Imaina: 'I celebrate powerful women'

Fabiola Legrain aka Imaina: “I love that everyone mixes languages in Brussels. It is a way of being.”

You may know the Belgian-Bolivian singer Fabiola Legrain from The Voice Belgique. As Imaina, she is now releasing her debut EP Wounds, full of assertive electropop. “I sing about all aspects of toxic love, which prevents you from being yourself.”

Fabiola Legrain came to Brussels at eighteen to study communication at IHECS, but taking part in The Voice Belgique and her subsequent transformation into Imaina really made her career take flight. Although she has always sung. “I took piano lessons at a young age, I put together shows to perform to my parents and was a member of several rock and punk bands in secondary school – I was already singing Metallica then, and more dramatic material like 'Bring Me To Life' by Evanescence. (Laughs) I also played in an acoustic duo with my brother: two voices and two guitars. We were very influenced by bossa nova and Latino music. By taking part in The Voice I realised that I wanted to be more than just that girl with her guitar. I found it too restrictive. I also really wanted to perform, to be involved in the production and visual aspect, being both cinematographic and emotional with my music, in short, growing to the next level.”

So Fabiola became Imaina. What is the difference between the two?
Fabiola Legrain: Fabiola is the traveller, the daughter, the family person. Imaina allows me to be super-crazy and limitlessly creative. She allowed me to become who I wanted to be. She gives me the freedom I mightn't have as Fabiola. Imaina means “how” in Quechua, the indigenous Bolivian language. I loved the sound and the meaning, but I was only completely convinced once my grandmother gave me her blessing. She speaks that language and also still lives in Potosí. It's one of the highest cities in the world at over 4,000 metres above sea level. The last time I visited her was four years ago, and certainly during this lockdown I have missed her. Luckily we often FaceTime and call each other.

You're pretty much on a bed of roses in Brussels with your background in different languages and cultures.
Legrain: (Enthusiastically) Absolutely. I sing in English and Spanish on my EP. Writing in different languages came naturally to me. In Bolivia we mix Spanish with Quechua, and I speak French at home with my Belgian father and Spanish with my Bolivian mother. I love that everyone mixes languages in Brussels, including on social media. It is a way of being. It's definitely in the DNA of children with parents of mixed backgrounds. Singing in Spanish also means everyone in Bolivia can understand me. My Spanish single “Piel Canela” has been picked up there through some local media and has become a modest hit on the radio. I have already appeared on TV there and will also soon be performing at an online festival.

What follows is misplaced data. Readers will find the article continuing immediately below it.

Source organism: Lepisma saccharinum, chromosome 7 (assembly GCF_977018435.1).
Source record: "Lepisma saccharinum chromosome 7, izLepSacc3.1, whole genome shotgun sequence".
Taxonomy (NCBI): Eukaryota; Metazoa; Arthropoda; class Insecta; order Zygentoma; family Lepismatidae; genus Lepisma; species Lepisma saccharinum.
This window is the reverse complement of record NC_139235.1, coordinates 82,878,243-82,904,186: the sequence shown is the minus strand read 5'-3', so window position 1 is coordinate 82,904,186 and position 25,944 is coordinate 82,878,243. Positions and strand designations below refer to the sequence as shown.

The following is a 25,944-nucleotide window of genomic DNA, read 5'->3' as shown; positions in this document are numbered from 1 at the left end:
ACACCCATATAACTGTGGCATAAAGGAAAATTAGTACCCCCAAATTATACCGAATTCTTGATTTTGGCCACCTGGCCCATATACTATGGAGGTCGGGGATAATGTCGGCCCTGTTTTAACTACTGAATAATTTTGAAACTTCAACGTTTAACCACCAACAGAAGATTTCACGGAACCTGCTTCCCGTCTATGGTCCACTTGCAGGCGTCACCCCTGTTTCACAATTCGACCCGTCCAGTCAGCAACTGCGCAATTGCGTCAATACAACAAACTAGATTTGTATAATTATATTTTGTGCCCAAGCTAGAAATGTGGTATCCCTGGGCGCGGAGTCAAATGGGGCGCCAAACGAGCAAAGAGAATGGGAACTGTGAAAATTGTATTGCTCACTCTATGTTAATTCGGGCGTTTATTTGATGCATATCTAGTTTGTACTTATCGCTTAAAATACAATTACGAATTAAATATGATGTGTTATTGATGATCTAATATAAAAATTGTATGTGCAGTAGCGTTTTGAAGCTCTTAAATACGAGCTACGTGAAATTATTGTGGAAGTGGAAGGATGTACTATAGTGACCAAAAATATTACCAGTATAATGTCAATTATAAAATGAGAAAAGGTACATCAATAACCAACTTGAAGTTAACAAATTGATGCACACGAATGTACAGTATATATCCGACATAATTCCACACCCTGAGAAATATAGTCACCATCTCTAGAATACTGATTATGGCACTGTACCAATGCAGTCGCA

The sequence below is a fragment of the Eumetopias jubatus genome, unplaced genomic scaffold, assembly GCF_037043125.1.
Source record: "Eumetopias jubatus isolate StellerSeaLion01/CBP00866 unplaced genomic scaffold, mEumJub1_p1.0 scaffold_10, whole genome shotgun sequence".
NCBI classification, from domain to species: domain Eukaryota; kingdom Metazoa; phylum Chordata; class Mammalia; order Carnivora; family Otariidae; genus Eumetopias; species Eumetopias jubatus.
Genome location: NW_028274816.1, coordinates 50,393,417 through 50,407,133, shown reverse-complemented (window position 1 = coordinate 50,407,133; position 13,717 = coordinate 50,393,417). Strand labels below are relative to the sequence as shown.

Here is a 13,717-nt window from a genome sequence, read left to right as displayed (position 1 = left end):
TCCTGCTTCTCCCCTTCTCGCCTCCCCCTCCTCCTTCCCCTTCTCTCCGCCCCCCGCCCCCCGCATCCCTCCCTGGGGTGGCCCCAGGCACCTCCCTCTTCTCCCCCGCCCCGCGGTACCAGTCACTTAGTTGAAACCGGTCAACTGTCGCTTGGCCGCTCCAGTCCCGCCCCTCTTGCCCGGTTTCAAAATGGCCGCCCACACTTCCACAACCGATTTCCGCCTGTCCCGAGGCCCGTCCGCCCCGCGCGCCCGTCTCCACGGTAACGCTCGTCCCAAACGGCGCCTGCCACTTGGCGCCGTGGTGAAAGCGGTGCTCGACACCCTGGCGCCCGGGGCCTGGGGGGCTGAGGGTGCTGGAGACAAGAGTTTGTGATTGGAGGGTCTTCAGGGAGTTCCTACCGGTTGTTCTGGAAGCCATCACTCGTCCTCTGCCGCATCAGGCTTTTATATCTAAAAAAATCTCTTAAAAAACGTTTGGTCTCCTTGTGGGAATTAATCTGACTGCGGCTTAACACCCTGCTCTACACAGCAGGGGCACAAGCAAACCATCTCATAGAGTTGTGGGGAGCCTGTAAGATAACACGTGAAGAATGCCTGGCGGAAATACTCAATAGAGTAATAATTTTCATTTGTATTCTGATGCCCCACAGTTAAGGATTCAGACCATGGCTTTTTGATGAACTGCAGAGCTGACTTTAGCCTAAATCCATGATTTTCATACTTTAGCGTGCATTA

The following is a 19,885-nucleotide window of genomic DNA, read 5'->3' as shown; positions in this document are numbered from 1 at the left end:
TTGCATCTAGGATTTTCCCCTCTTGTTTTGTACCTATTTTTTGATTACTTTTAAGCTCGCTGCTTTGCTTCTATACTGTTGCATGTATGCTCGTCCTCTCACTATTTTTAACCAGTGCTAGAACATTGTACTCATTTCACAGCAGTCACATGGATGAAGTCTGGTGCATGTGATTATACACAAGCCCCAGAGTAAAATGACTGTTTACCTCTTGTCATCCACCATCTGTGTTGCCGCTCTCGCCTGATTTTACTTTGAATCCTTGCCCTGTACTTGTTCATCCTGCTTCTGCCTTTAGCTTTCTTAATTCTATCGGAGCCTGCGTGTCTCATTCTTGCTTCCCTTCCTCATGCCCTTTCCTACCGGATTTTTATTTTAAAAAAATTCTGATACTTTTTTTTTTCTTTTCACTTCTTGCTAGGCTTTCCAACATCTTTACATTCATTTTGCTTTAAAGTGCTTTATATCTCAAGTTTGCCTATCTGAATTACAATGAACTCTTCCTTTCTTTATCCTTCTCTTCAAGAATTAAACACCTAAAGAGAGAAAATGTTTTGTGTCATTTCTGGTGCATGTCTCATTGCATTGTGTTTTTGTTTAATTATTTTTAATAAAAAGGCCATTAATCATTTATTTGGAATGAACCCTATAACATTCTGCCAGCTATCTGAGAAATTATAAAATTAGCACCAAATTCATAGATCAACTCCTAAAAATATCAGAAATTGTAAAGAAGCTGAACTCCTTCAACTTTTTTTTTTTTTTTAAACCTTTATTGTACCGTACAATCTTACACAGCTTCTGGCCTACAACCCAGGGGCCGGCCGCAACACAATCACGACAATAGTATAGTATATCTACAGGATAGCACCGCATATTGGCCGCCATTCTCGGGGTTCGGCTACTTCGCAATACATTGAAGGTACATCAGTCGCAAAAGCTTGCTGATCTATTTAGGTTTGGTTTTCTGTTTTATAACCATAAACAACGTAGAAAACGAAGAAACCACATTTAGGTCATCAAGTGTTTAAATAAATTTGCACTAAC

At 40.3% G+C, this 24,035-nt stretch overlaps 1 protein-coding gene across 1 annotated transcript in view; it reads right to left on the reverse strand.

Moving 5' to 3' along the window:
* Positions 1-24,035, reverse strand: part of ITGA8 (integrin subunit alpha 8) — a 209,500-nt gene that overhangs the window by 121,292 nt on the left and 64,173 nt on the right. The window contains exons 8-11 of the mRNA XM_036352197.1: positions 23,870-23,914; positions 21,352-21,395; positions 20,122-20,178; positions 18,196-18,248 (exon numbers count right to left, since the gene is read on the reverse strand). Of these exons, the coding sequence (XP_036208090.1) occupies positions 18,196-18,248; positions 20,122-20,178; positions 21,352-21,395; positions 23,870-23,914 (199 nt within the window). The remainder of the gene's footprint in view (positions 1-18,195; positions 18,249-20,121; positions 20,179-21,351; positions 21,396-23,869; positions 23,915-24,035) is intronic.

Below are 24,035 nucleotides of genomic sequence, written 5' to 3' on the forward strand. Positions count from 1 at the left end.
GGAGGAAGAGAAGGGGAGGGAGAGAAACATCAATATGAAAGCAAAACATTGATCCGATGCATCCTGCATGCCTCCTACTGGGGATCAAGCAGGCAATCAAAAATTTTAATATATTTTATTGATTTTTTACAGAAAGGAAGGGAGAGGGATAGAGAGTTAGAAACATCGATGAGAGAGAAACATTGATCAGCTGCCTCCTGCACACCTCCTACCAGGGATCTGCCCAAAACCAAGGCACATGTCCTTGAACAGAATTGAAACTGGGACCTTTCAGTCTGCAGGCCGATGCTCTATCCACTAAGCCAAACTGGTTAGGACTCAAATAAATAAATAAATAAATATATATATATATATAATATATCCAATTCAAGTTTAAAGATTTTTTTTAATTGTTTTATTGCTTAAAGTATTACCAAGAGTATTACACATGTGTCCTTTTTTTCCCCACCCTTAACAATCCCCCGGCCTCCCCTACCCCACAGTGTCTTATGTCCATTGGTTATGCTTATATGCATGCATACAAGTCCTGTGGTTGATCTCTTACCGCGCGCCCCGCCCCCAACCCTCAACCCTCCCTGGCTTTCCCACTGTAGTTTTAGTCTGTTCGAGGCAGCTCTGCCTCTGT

Your Facebook page says that in addition to being a singer-songwriter and performer you are also a “bruja”. How does that tie into the theme of your EP?
Legrain: Bruja means witch. The fact that witches used to be killed only because they wanted to be themselves fascinates me. I feel connected to their power and impertinence. On Wounds I sing about all aspects of toxic love, which mainly comes down to not being able to be yourself. The new single “Glass Box” for instance is about a woman trapped in her relationship. She is not loved for who she is. I tackle the Madonna-whore complex, the idea that we, as women, are expected to be a lot of different things at the same time. I play four different characters: the entertainer, the Virgin Mary, a doll and a self-confident high priestess. The latter is the wisest because she has learned from her mistakes. She realises that she doesn't have to please everyone all the time and doesn't have to sacrifice herself to experience true love. I recognise that romanticised ideal of sacrifice, fed by a sexist society, from a lot of Mexican and Brazilian telenovelas I watched in my youth.

You mentioned the Dutch-Iranian singer, Sevdaliza, who also has a very stylised look, as an inspiration, as well as the Brazilian-German singer-songwriter Dillon and Lana Del Rey, whose “High by the Beach” you recently covered. What do those inspirations for you have in common?
Legrain: Their overall sadness particularly inspires me. When I write I am attracted to those types of emotions. Visually I am influenced both by Bolivian folklore as well as say, Greek mythology, but even a painting in a museum can move me. I particularly enjoy finding female characters from old traditions and culture and making them my own. I love stories about demons and seducers, like Medusa. Just because powerful women are often presented as villains doesn't mean they are.

EP release: 19/2,

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